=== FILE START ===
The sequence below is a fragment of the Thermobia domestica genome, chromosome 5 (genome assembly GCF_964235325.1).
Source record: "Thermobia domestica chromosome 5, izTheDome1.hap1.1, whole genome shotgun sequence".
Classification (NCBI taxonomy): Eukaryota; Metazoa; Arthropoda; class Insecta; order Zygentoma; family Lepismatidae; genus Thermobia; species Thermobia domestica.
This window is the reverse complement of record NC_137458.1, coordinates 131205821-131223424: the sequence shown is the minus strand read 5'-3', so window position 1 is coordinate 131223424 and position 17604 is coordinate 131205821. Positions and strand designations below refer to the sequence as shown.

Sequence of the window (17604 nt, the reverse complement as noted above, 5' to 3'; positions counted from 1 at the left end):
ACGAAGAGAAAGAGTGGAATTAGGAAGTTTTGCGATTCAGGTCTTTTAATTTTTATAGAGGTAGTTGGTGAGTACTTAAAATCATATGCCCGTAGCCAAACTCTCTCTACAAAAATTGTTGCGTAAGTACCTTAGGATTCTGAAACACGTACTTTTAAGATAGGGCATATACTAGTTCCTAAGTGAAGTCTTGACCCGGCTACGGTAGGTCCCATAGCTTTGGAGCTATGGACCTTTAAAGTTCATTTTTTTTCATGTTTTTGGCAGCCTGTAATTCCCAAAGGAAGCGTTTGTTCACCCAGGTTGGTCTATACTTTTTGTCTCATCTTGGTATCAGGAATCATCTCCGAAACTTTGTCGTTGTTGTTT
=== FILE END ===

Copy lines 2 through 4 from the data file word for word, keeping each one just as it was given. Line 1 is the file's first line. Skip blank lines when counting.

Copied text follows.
Source record: "Thermobia domestica chromosome 5, izTheDome1.hap1.1, whole genome shotgun sequence".
Classification (NCBI taxonomy): Eukaryota; Metazoa; Arthropoda; class Insecta; order Zygentoma; family Lepismatidae; genus Thermobia; species Thermobia domestica.
This window is the reverse complement of record NC_137458.1, coordinates 131205821-131223424: the sequence shown is the minus strand read 5'-3', so window position 1 is coordinate 131223424 and position 17604 is coordinate 131205821. Positions and strand designations below refer to the sequence as shown.